TARR - The Uniform Commercial Code or UCC has been enacted in all 50 states and
some of the territories of the United States. It is the primary source of law in
all contracts dealing with the sale of products. The TARR refers to Tender,
Acceptance, Rejection, Revocation and applies to different aspects of the
consumer's "relationship" with the purchased goods.
TENDER-The tender provisions of the Uniform Commercial Code contained in
Section2-601 provide that the buyer is entitled to reject any goods that fail in
any respect to conform to the contract. Unfortunately, new cars are often
technically complex and their innermost workings are beyond the understanding of
the average new car buyer. The buyer, therefore, does not know whether the goods
are then conforming.
ACCEPTANCE-The new car buyer accepts the goods believing and expecting that
the manufacturer will repair any problem he has with the goods under the
REJECTION-The new car buyer may discover a problem with the vehicle within
the first few miles of his purchase. This would allow the new car buyer to
reject the goods. If the new car buyer discovers a defect in the car within a
reasonable time to inspect the vehicle, he may reject the vehicle. This period
is not defined. On the one hand, the buyer must be given a reasonable time to
inspect and that reasonable time to inspect will be held as an acceptance of the
vehicle. The Courts will decide this reasonable time to inspect based on the
knowledge and experience of the buyer, the difficulty in discovering the defect,
and the opportunity to discover the defect.
The following is an example of a case of rejection: Mr. Zabriskie purchase a
new 1966 Chevrolet Biscayne. After picking up the car on Friday evening, while
en route to his home 2.5 miles away, and within 7/10ths of a mile from the
dealership, the car stalled and stalled again within 15 feet. Thereafter, the
car would only drive in low gear. The buyer rejected the vehicle and stopped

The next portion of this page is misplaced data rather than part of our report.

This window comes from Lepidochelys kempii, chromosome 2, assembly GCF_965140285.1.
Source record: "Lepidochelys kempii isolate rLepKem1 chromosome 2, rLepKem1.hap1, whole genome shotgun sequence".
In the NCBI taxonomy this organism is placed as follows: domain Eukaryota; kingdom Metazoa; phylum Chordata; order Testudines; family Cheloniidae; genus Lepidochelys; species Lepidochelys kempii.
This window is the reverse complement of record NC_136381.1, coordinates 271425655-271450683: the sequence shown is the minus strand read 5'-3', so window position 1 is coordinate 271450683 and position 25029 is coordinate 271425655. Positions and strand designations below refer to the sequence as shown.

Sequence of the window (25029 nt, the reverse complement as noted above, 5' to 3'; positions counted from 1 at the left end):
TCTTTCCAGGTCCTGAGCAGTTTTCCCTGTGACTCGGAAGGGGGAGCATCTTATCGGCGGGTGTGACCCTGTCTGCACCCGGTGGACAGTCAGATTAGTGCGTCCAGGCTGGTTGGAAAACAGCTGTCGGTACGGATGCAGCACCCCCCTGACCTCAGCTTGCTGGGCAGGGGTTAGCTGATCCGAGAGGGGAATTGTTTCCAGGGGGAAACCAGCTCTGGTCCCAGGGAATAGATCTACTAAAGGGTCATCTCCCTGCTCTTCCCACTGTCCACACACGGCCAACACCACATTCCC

payment on his check. The dealer contended that the buyer could not reject the
car because he had driven it around the the block and that was his reasonable
opportunity to inspect. The New Jersey Court said;
To the layman, the complicated mechanisms of today's automobile are a
complete mystery.To have the automobile inspected by someone with sufficient
expertise to disassemble the vehicle in order the discover latent defects before
the contract is signed, is assuredly impossible and highly impractical.
Consequently, the first few miles of driving become even more significant to the
excited new car buyer. This is the buyer's first reasonable opportunity to enjoy
his new vehicle to see if it conforms to what it was represented to be and
whether he is getting what he bargained for. How long the buyer may drive the
new car under the guise of inspection of new goods is not an issue in the
present case because 7/10th of a mile is clearly within the ambit of a
reasonable opportunity to inspect. Zabriskie Chevrolet, Inc.v. Smith, 240 A. 2d
It is suggested that Courts will tend to excuse use by consumers if possible.
REVOCATION- What happens when the consumer has used the new car for a lengthy
period of time? This is the typical lemon car case. The UCC provides that a
buyer may revoke his acceptance of goods whose non-conformity substantially
impairs the value of the goods to him when he has accepted the goods without
discovery of a non-conformity because it was difficult to discover or if he was
assured that non-conformities would be repaired. Of course, the average new car
buyer does not learn of the nonconformity until hundreds of thousands of miles
later. And because quality is job one, and manufacturers are competing on the
basis of their warranties, the consumer always is assured that any
noncomformities he does discover will be remedied.
What is a noncomformity substantially impairing the value of the vehicle?
1) A noncomformity may include a number of relatively minor defects
whose cumulative total adds up to a substantial impairment. This si the "Shake
Faith" Doctrine first stated in the Zabrisikie case. "For a majority of people
the purchase of a new car is a major investment, rationalized by the peace of
mind that flows from its dependability and safety. Once their faith is shaken,
the vehicle loses not only its real value in their eyes, but becomes an
instrument whose integrity is substantially impaired and whose operation is
fraught with apprehension".
Editorial provided by:T. Michael Flinn
2) A substantial noncomformity may include a failure or refusal to repair the
goods under the warranty. In Durfee V. Rod Baxter Imports, the Minnesota Court
held that the Saab owner that was plagued by a series of of annoying minor
defects and stalling, which were never repaired after a number of attempts,
could revoke, "if repairs are not successfully undertaken within a reasonable
time", the consumer may elect to revoke.
Substantial Non Conformity and Lemon Laws often define what may be considered
a substantial impairment. These definitions have been successfully used to flesh
out the substantial impairment in the UCC.